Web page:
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Reconstructive Surgery (Terrarium v.4, Take 5)

First, congrats to Tara, the lucky winner of a 16″x20″ giclée from The Print Shop! Thank you to all who entered and encouraged us to get up and running in the first place. You’re awesome. See all available prints (based on your votes) right here!

We’d been doing so good with our houseplants for a good, long time. Our cute banana plant was strong and green, and our most recent terrarium has been thriving for months. Months! Considering it was our fourth attempt, this is a pretty big deal. But just as we started getting cocky, the dry winter air settled over our home and started taking things out. (That jerk.) The banana plant? It has, like, 3 leaves left. And the terrarium? Well, it had seen better days:

We’ve accepted that we’re not green thumbs (and we’ve apologized, too), but we’re still learning the ropes of what keeps each leafy guy happy. Maybe one day we’ll get it! Unfortunately for now, we didn’t alter our watering schedule with the changing seasons – ugh, so much to learn! – but the good news is that our terrarium still had a fighting chance.

Just like many, many other blog lovers, I fell in love with all the terrariums that were creeping into my Reader, and for practical reasons – i.e., our Maddie can’t eat the plants if they’re covered in big, glass vessels – Scott and I jumped on that bandwagon. And although our first attempt didn’t make it, we tried and tried again.

For a while I started to think that, well, terrariums must have a shelf life! I mean, right? (No, really, do they?) But since attempt #4 is still hanging on after four months, I thought we’d revisit and update. A little reconstructive surgery was in order, and in true photo fashion, here’s how we saved its life (hopefully!). For all you fellow black thumbs, this one’s for you. We can do it!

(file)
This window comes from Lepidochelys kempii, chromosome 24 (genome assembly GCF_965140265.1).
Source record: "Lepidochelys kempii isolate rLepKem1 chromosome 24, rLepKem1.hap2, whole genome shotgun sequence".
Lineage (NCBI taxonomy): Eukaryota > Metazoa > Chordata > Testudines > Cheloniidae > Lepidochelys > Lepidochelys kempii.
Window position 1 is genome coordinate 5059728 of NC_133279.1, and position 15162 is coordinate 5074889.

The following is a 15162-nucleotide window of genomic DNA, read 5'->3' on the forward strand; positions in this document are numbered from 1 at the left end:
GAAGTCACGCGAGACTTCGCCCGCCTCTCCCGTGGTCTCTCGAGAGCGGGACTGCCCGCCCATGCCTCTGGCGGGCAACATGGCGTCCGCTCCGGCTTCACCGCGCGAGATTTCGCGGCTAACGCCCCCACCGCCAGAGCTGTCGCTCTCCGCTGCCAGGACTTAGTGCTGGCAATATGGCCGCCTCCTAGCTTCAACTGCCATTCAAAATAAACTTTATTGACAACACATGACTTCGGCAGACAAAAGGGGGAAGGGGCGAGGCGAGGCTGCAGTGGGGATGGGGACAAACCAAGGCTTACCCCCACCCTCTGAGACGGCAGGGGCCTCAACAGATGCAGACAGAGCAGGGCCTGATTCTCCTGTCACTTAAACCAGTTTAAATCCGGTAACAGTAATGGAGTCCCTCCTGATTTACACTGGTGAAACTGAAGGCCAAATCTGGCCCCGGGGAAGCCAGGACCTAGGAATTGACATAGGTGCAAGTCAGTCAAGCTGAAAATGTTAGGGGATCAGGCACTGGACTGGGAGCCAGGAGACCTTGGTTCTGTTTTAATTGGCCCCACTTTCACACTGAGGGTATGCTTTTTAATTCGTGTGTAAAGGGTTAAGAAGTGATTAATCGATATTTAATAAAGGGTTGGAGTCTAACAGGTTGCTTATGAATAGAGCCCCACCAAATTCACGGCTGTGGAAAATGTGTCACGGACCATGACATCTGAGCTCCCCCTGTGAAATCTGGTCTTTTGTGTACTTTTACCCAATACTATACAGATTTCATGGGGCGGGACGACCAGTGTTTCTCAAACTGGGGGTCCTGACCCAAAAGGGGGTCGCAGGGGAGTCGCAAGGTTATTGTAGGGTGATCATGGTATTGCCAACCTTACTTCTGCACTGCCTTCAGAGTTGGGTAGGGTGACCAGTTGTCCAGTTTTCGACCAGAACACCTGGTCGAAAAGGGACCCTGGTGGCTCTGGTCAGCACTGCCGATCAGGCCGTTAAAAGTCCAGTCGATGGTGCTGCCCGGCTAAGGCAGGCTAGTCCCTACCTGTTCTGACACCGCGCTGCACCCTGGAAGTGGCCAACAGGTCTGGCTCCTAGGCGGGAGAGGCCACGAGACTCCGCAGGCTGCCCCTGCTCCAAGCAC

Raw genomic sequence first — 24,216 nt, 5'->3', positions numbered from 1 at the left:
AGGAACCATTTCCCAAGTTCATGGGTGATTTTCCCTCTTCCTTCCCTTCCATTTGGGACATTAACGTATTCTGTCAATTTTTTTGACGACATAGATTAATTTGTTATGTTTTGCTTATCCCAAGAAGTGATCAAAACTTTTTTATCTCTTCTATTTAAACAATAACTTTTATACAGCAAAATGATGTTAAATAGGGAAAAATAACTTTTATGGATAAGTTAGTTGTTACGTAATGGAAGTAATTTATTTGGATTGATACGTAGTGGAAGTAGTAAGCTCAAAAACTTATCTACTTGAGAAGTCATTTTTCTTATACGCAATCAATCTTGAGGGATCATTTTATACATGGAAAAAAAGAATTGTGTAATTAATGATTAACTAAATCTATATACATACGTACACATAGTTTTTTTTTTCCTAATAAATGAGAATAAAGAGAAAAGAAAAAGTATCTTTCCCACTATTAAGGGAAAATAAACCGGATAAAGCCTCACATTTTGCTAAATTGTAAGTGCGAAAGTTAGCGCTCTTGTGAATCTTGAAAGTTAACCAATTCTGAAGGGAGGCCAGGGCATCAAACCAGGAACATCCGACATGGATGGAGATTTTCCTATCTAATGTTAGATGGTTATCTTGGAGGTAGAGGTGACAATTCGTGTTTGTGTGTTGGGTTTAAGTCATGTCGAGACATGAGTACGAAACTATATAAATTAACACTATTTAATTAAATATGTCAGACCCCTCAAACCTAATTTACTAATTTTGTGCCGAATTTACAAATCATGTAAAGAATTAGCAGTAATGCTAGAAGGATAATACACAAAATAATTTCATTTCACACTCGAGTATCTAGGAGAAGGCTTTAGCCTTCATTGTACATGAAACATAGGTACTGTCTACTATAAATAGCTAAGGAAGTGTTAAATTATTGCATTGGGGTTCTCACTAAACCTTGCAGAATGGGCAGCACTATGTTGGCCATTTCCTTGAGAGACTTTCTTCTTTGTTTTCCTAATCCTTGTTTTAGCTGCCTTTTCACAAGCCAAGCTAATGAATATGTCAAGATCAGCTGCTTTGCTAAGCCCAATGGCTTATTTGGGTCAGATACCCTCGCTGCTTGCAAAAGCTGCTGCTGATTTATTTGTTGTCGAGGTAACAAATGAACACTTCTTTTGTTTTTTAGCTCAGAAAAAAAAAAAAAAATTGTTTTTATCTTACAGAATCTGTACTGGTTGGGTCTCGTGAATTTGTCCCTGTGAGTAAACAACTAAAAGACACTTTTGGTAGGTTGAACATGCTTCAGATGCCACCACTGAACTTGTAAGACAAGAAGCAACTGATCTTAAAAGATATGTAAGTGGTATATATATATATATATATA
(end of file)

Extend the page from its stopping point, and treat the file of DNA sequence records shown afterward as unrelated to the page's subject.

SO, IN (OTHER) WORDS…

  • After pulling out all our accessories (penguin, decorative rocks, air plants and billy buttons), we trimmed the dead, scooped the fallen and re-packed the soil around the living.
  • Before putting the accessories back in, I spent a good chunk of time cleaning the inside of the glass, making sure to really wipe off water spots and dried soil.
  • I followed that with an even watering and re-staged the terrarium extras, switching it up a bit and moving items around to new nooks.
  • For extra credit, I swapped out the old billy buttons completely, replacing them with new ones from my secret stash (because yes, they’re always on hand around here!). I’ve found that not only do the old ones get dusty, but all the moisture leaves them slightly moldy, too.

For four months we watered, pulled off dead sprigs and wiped down the outside of our vase, but holy moly, it was well worth the effort to take 30 minutes and really address our sad plant’s state. Silly us for waiting so damn long. New signs of life are budding (or is that what we’re telling ourselves?), and I’m telling you, this one – yes, Terrarium v.4 – is the one that’s going to last.